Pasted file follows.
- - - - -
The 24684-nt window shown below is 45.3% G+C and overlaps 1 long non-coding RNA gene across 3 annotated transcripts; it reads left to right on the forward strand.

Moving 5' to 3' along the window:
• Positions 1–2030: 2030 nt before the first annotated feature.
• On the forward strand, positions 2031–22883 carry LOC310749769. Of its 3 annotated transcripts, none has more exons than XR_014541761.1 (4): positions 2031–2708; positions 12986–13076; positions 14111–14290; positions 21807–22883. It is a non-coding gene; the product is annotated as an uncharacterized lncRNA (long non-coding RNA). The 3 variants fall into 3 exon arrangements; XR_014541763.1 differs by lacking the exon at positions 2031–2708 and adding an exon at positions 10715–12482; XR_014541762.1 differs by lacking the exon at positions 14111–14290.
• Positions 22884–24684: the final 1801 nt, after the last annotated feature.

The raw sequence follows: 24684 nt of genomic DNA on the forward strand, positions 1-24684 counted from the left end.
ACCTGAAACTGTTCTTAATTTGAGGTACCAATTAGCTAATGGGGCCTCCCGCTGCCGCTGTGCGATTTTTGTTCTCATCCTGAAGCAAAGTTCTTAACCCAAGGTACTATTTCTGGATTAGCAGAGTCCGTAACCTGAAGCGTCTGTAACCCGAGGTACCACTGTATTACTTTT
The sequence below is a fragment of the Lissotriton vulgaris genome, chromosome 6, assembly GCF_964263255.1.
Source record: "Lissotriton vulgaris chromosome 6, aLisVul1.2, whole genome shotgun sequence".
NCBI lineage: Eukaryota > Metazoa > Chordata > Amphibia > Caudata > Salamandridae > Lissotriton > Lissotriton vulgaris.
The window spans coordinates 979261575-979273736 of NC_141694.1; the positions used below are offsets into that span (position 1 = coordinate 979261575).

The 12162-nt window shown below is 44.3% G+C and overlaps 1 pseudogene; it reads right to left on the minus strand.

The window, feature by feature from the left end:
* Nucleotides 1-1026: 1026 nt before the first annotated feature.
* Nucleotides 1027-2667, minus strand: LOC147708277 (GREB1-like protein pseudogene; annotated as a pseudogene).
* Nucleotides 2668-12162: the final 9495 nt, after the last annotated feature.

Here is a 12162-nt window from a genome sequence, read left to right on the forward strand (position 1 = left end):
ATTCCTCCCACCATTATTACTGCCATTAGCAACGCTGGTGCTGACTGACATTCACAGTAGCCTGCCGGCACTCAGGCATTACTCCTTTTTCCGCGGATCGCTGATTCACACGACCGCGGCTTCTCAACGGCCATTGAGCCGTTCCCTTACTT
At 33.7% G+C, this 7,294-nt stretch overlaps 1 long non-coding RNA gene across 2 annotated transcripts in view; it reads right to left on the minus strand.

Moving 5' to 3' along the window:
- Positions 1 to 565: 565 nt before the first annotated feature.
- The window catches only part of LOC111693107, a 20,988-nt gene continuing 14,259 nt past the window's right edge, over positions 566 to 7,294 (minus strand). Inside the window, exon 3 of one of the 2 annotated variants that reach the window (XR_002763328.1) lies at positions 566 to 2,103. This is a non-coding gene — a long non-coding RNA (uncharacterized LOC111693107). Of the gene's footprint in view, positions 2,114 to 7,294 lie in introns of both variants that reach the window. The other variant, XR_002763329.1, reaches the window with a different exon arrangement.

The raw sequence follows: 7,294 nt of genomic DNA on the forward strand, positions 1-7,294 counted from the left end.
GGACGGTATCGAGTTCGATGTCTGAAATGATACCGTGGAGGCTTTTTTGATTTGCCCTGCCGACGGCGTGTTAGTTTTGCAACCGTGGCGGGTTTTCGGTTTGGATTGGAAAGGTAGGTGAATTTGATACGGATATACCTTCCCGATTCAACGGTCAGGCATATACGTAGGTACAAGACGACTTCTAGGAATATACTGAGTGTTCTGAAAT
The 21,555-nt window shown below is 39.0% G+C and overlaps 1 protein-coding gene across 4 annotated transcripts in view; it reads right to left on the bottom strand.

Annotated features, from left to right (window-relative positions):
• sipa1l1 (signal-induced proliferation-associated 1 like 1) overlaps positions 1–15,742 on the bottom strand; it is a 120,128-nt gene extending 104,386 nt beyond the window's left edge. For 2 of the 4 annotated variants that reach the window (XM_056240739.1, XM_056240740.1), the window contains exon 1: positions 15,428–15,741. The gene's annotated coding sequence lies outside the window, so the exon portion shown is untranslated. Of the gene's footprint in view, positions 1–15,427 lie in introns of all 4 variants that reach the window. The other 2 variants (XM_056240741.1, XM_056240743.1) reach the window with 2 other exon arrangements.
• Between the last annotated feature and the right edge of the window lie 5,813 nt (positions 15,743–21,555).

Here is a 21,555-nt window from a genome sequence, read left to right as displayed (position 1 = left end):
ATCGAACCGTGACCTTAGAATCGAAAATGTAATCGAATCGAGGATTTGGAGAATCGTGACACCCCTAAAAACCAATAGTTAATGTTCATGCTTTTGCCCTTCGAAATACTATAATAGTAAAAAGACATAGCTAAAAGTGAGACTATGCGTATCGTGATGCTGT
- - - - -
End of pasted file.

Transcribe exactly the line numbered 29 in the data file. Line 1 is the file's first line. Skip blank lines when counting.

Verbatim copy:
Here is a 21,555-nt window from a genome sequence, read left to right as displayed (position 1 = left end):